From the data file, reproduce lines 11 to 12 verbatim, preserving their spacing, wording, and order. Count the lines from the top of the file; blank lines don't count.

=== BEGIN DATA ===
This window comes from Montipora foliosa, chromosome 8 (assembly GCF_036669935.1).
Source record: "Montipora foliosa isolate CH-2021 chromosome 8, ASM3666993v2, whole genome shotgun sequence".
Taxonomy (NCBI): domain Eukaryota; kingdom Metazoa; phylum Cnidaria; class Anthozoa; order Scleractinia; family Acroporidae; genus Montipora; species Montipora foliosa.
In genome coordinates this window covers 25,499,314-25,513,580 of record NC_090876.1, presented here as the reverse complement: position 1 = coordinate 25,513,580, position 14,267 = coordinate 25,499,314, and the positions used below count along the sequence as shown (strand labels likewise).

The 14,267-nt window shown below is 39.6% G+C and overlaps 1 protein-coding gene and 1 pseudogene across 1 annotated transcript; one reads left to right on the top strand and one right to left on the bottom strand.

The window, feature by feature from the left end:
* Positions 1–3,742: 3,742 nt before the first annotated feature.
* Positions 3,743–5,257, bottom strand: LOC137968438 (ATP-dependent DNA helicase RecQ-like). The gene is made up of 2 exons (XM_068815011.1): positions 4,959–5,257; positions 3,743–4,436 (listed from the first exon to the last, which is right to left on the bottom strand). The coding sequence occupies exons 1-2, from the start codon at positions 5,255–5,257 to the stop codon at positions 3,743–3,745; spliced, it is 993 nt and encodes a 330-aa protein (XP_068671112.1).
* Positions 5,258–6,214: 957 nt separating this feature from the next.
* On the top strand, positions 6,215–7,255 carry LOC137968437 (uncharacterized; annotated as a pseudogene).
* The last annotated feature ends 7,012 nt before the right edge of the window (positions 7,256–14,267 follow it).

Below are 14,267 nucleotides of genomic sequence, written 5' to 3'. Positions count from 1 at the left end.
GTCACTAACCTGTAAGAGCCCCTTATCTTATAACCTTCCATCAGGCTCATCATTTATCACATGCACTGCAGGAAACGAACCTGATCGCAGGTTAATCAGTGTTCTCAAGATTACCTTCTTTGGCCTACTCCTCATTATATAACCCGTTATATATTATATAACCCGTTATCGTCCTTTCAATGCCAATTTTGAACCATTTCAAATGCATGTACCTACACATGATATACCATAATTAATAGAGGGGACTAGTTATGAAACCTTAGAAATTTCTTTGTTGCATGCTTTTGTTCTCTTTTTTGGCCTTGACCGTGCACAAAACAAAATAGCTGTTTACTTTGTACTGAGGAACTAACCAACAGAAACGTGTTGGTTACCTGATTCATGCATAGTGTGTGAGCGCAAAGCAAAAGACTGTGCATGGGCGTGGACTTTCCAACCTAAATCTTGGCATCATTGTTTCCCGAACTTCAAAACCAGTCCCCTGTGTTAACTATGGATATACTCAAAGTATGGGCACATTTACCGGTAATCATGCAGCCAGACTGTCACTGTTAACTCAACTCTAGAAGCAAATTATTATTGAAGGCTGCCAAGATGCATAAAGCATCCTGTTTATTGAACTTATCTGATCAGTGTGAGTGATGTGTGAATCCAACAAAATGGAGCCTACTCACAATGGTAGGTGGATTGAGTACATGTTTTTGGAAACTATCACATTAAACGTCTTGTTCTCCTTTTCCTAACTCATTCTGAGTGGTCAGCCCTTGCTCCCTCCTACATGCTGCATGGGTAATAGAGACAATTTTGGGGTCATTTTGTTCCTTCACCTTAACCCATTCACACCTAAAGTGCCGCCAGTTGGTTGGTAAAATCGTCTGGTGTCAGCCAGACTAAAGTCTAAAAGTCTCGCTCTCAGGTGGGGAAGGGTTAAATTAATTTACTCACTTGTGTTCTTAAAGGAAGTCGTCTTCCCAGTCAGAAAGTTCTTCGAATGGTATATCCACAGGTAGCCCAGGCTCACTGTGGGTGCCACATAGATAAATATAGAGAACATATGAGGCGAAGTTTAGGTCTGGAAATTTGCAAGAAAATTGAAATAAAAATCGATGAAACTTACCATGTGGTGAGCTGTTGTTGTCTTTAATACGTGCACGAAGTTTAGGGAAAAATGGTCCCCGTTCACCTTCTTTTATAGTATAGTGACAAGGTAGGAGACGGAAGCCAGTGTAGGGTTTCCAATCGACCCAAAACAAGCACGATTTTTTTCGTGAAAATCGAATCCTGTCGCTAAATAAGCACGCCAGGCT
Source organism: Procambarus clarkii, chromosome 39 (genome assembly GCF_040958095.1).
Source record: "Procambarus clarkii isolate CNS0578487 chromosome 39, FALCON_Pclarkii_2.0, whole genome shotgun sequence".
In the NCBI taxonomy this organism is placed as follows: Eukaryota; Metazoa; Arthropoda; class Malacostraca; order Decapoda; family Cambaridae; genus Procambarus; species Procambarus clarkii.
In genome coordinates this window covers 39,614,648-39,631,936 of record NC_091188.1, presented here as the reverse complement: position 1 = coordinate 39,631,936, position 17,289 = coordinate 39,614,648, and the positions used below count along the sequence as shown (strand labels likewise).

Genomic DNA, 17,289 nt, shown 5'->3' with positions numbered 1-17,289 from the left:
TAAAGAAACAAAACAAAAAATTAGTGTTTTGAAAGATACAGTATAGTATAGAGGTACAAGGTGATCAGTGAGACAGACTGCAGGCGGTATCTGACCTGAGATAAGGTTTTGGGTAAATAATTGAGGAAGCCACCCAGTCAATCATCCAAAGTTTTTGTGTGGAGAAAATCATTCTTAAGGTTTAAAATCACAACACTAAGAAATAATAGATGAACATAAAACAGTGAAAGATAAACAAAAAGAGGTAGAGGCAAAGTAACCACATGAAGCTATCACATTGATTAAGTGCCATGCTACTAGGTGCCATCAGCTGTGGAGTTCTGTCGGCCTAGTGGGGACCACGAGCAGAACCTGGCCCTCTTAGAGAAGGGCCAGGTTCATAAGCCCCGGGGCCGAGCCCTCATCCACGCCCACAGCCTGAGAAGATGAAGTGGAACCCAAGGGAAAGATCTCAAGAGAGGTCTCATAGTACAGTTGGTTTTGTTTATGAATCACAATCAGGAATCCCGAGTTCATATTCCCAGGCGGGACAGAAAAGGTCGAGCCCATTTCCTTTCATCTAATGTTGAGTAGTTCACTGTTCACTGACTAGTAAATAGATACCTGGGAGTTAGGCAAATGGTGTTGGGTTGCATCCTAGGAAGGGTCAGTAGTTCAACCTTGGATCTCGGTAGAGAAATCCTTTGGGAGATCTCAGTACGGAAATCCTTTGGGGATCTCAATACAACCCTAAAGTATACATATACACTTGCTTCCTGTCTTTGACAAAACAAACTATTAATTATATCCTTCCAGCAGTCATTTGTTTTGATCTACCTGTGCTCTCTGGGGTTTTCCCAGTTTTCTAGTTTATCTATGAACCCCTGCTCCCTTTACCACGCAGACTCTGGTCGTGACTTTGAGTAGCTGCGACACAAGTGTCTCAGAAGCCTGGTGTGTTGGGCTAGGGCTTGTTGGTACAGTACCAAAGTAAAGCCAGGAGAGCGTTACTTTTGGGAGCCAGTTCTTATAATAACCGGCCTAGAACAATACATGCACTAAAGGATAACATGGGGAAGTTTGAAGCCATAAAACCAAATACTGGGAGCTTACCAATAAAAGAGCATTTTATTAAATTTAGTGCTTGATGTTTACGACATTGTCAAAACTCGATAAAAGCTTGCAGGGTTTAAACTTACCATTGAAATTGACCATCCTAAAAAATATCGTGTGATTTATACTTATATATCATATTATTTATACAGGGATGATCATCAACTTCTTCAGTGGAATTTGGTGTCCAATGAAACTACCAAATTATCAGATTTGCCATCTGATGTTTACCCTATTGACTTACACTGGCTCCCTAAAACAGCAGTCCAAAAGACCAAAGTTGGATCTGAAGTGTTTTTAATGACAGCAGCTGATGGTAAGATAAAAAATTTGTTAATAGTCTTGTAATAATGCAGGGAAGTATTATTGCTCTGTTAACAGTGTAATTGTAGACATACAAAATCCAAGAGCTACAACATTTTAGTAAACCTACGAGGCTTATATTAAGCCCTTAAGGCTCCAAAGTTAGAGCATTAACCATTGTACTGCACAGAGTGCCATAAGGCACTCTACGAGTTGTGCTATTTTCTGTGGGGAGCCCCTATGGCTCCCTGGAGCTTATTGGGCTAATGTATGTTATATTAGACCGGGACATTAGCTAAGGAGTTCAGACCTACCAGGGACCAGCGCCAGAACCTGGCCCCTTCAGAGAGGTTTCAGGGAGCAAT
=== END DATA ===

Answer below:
* The last annotated feature ends 7,012 nt before the right edge of the window (positions 7,256–14,267 follow it).

Below are 14,267 nucleotides of genomic sequence, written 5' to 3'. Positions count from 1 at the left end.